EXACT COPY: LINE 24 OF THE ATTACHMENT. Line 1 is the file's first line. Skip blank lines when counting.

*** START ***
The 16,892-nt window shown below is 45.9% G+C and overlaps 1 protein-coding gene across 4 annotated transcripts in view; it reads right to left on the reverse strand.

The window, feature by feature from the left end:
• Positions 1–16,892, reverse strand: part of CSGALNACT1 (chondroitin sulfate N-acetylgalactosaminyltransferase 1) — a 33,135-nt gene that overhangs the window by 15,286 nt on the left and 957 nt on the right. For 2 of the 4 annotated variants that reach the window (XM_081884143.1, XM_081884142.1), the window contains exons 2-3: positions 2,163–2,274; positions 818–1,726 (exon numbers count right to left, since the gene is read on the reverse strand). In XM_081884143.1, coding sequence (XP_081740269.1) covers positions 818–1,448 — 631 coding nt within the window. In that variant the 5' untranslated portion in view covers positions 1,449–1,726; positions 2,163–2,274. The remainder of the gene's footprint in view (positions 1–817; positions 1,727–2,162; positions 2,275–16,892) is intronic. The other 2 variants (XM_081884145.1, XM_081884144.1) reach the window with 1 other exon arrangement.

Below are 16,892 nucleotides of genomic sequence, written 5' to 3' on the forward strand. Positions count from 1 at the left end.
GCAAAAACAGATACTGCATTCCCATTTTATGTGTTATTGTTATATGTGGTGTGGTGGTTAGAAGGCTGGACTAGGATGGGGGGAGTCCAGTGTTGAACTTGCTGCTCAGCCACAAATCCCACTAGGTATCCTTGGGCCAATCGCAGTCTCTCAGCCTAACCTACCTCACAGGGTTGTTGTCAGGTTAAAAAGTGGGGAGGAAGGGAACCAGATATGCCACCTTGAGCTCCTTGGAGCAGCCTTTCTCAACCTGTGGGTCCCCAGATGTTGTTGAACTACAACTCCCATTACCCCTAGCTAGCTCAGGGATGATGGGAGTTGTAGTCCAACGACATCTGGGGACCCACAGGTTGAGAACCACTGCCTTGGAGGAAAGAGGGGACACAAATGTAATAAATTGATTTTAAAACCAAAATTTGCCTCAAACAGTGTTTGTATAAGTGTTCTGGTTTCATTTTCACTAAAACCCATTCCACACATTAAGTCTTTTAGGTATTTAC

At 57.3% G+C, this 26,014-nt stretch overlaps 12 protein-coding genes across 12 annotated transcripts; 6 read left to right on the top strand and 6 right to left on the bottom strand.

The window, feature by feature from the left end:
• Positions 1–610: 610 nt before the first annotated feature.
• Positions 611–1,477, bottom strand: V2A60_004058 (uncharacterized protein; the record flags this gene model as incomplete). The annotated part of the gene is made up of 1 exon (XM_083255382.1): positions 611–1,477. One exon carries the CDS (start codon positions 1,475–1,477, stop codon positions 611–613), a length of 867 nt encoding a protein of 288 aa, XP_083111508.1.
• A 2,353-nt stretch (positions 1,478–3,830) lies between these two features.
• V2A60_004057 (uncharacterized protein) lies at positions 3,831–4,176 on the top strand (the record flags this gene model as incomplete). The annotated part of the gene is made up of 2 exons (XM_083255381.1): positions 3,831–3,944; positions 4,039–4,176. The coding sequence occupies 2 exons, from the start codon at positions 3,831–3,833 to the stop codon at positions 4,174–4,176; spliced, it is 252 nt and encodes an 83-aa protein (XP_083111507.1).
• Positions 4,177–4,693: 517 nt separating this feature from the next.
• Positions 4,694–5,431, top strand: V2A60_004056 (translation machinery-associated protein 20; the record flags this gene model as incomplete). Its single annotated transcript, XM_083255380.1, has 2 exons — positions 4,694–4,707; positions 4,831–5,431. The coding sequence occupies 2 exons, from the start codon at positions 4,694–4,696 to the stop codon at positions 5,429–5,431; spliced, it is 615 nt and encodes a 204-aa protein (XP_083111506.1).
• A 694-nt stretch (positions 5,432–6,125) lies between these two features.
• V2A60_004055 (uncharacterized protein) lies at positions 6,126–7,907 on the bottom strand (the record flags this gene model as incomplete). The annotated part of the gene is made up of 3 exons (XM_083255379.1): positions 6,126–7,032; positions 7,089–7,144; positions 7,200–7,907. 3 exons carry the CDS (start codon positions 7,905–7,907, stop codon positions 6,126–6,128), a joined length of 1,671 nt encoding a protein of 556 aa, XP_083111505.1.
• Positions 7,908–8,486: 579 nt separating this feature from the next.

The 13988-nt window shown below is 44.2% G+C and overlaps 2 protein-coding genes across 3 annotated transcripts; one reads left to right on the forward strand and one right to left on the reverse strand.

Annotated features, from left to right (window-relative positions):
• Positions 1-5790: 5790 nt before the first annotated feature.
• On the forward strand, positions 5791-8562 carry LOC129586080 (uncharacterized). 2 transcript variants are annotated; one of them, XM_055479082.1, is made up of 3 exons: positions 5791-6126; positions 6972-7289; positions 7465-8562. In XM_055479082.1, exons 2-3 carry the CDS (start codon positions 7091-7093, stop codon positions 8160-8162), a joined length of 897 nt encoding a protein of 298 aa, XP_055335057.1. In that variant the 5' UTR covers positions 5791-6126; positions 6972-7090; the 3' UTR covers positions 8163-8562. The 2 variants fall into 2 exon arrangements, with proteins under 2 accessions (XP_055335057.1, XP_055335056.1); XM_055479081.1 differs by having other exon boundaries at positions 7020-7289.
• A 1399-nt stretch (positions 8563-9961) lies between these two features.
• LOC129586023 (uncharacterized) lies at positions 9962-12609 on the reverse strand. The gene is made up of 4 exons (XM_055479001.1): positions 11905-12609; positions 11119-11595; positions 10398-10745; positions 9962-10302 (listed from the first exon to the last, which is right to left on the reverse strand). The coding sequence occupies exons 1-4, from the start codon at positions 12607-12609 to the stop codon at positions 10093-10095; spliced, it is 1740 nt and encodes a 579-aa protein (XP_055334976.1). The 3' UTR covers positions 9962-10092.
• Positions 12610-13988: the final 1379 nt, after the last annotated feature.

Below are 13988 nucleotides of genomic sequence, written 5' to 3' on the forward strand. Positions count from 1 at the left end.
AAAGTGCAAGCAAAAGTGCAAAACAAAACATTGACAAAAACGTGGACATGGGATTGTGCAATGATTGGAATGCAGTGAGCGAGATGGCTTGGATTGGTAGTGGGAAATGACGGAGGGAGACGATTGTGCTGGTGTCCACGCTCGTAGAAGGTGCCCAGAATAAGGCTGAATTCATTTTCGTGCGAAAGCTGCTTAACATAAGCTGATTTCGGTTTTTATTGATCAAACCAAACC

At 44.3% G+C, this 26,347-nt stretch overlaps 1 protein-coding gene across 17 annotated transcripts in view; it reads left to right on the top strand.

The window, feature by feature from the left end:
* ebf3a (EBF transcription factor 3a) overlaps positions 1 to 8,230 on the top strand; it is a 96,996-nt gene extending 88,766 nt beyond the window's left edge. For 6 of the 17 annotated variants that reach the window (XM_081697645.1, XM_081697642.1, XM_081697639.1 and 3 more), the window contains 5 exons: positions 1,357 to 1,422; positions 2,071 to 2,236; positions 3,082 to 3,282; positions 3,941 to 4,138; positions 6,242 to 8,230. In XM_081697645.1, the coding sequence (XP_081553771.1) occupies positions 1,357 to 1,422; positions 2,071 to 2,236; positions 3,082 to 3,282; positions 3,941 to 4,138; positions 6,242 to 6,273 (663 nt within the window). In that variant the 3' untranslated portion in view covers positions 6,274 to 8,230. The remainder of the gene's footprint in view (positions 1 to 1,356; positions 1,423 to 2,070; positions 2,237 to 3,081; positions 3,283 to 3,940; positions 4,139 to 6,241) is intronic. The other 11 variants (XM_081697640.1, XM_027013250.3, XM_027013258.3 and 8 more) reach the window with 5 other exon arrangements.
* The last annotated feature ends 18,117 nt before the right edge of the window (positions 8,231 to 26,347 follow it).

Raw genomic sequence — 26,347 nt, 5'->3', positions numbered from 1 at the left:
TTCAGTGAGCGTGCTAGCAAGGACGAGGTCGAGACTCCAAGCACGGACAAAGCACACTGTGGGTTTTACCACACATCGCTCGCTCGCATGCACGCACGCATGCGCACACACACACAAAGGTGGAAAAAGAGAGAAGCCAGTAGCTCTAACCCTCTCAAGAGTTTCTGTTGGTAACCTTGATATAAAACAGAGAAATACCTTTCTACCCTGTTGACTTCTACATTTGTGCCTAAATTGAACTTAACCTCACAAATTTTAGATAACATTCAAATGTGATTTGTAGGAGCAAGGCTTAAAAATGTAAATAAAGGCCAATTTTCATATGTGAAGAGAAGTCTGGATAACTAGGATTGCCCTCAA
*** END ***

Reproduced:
Below are 13988 nucleotides of genomic sequence, written 5' to 3' on the forward strand. Positions count from 1 at the left end.